The Strange Case of Dr. Doyle: A Journey Into Madness & Mayhem

Daniel Friedman, M.D., and Eugene Friedman, M.D. The Strange Case of Dr. Doyle: A Journey Into Madness & Mayhem.
Garden City Park, NY: Square One Publishers, 2015.
As reviewed by Ted Odenwald

sherlock2015Drs. David and Eugene Friedman have pieced together an shocking solution to a mystery—or more of a head-scratcher, as the reader struggles to understand the book’s puzzling structure. Every other chapter is devoted to a detailed account of Arthur Conan Doyle’s first 30 years. The intervening chapters present a fictional guided tour of London’s notorious White Chapel neighborhoods, with stops at the locations of the Jack-the-Ripper murders.

The authors carefully develop a description of Doyle’s complex personality and then switch off to analyses of each of the gruesome murders of London prostitutes. The major mystery—“Where are the authors going with this?”—may be inferred several times throughout the book, but the ‘reveal” takes place clearly and directly in the epilogue, as the authors draw their conclusions.

In the biographical chapters, the authors document that Doyle was always considered to be extremely intelligent, ambitious, athletic, strong and agile. But there were also some troubling traits: he had little respect for authority, including law enforcement; he often acted impulsively with disregard for the consequences or for the feelings of those around him; he displayed a macabre disregard for life when he used various poisons to determine which killed seabirds most quickly; he also removed seals’ flippers, jokingly using them as mittens. His family life was unstable, as his mother was an adulteress and his father was an alcoholic, who eventually had to be institutionalized with symptoms of a mental disease most likely brought on by syphilis. Doyle’s doctoral thesis dealt with the very disease which he suspected had afflicted his father. Doyle displayed a tendency towards obsessive behavior: he had joined the Masons and progressed with unusual speed through the several degrees, only to drop out abruptly; while serving as a ship’s surgeon, he had seemingly enjoyed eviscerating seals with surgical precision; he also became an advocate of spiritualism, lauding the skills of mediums who claimed to communicate with the dead. The Friedmans are claiming that Dr. Doyle’s character was very complex.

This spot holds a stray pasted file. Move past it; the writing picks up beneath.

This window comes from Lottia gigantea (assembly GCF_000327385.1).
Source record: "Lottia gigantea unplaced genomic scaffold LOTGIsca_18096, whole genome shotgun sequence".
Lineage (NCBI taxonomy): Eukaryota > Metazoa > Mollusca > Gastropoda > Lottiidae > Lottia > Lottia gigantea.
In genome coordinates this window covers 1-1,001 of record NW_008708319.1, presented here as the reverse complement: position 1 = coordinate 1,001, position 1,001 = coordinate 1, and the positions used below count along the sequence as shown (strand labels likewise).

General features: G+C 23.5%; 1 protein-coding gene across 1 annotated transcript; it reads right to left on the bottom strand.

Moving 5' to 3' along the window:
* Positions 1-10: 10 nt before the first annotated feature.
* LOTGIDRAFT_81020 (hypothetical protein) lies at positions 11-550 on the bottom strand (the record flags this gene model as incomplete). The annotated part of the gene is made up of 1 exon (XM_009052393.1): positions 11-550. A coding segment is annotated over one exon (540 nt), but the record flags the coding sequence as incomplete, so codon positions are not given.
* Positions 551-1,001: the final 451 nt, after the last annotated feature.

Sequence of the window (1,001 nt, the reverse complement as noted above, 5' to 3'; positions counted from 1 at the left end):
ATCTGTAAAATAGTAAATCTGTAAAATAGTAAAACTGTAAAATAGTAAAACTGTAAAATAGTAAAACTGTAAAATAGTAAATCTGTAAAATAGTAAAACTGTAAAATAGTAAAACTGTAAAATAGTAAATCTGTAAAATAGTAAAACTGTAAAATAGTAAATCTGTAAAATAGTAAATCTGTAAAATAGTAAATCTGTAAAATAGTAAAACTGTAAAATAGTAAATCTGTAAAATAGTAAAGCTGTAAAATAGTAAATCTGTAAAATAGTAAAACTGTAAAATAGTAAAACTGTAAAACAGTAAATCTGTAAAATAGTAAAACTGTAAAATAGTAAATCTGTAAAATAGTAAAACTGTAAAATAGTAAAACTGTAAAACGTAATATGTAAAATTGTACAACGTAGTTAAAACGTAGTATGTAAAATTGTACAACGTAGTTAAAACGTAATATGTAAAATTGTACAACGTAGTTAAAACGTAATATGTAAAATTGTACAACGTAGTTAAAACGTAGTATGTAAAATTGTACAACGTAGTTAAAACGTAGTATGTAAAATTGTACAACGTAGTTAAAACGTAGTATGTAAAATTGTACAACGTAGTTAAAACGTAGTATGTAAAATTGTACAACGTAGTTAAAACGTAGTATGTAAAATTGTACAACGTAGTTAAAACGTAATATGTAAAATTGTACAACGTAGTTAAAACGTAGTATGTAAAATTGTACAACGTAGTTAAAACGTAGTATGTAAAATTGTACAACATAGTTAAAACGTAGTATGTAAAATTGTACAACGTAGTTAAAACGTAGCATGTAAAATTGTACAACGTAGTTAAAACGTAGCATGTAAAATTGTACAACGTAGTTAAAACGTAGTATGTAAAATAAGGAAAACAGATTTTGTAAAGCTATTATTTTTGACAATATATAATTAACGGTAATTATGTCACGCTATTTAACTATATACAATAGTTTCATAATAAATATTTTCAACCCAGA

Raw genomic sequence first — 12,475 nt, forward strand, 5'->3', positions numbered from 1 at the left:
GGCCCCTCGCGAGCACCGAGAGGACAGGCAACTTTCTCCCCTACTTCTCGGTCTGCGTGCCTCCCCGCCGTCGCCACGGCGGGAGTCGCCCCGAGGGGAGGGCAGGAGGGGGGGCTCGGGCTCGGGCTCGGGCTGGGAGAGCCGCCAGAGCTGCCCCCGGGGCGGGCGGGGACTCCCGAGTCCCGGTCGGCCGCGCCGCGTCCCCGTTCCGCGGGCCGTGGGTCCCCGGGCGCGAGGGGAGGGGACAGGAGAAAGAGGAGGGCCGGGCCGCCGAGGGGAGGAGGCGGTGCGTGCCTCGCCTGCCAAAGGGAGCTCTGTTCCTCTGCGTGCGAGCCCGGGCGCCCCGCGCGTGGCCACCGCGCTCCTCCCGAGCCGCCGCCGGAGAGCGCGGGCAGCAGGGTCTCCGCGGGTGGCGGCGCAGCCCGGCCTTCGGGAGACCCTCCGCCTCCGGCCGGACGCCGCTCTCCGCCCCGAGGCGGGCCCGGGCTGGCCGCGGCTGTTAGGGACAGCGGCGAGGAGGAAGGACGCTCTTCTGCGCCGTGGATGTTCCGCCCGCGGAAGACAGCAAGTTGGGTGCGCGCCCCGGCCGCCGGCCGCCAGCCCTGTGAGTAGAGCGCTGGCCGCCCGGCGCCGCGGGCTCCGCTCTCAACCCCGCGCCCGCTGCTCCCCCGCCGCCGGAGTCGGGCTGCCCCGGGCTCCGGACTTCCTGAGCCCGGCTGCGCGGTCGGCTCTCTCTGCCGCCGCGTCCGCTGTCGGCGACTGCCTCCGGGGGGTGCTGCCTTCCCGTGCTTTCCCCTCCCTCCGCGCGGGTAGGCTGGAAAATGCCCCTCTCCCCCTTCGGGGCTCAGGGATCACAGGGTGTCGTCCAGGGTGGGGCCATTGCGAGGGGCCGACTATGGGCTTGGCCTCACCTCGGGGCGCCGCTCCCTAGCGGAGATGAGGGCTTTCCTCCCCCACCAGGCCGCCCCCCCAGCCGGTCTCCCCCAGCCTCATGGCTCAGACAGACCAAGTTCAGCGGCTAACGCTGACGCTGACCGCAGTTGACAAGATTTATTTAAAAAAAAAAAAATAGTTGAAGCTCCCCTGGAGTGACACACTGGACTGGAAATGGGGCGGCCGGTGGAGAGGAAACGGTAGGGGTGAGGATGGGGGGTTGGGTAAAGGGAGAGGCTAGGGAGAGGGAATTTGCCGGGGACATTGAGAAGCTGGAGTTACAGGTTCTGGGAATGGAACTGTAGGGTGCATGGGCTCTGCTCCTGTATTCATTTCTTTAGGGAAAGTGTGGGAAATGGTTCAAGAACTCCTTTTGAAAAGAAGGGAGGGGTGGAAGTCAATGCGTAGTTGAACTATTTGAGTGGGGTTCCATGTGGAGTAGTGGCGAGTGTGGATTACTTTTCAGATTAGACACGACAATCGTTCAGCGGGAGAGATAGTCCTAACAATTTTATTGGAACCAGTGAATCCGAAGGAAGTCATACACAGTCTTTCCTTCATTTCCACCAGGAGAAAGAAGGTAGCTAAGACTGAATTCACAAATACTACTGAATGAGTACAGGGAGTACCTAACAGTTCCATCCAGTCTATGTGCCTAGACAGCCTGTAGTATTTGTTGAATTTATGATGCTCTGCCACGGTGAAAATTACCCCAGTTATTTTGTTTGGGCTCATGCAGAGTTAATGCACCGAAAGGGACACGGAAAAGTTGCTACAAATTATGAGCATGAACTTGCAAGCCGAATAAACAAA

The fictional account is an echoing of an actual tour of White Chapel in which Doyle and the highly intelligent members of the “Murder Club” retraced the “steps” of Jack the Ripper in 1903—17 years after the murders—trying to piece together all of the facts known by the public and by Scotland Yard—in hopes that time would have provided new insights. Each member of the club would ask questions, make objective observations, and propose hypotheses. In their fictional tour, the Friedmans have Doyle serving as the moderator for a team of amateur sleuths. Leading the group to the sites of all the murders, Doyle provides details: the most recently known facts about the victims’ activities, the physical descriptions of the crime scenes, the nature of each victim’s wounds (or mutilations), the murderer’s choice of weapon, his “arrangement” of each victim’s corpse, and the avenues and methods of escape and evasion. Doyle serves as the resident expert, answering the various questions and theories proposed by the group. He obviously is well-versed in all materials in the media and in the police records, and judges –often critically and condescendingly– the thoughts of the others.

The Freidmans’ epilogue pulls together the various facts that have been presented throughout the book. They believe that there is strong evidence that Doyle was Jack-the –Ripper. Their conclusions are focused upon several areas. Doyles’ personality was unstable—showing evidence of mental illness while remaining extremely intelligent. His motivation for killing would likely have been revenge against the profession that had led to his father’s hopeless insanity and terminal illness (which was the subject of Doyle’s doctoral thesis). Doyle himself experienced neurological symptoms which he may have believed to have been transmitted genetically to him by his father. Jack’s taunting of the authorities and sending out deliberately misleading evidence falls in the pattern of Doyle’s behavior (tasteless mockery and practical jokes and tricks—including a hoax in which he allegedly led scientists to believe that they had discovered “the missing link”). Additionally, some of the mutilated victims’ innards had been removed and arranged in a display which resembled Masonic symbols, which Doyle certainly knew.

The authors, long-time fans of the writings of Sir Arthur Conan Doyle, have turned the tables on this great author, using techniques that the great Sherlock Holmes and his creator would have applauded. They admit that there is no concrete proof of their contentions, but the mountain of circumstantial evidences is rather high.

tedTed Odenwald and his wife, Shirley have lived in Oakland for 45 years. He taught HS English at Glen Rock High School for all of those years plus one more. Now he is enjoying time spent with his family, singing in the North Jersey Chorus and quenching his wanderlust. Ted is also the Worship Leader at the Ramapo Valley Baptist Church in Oakland.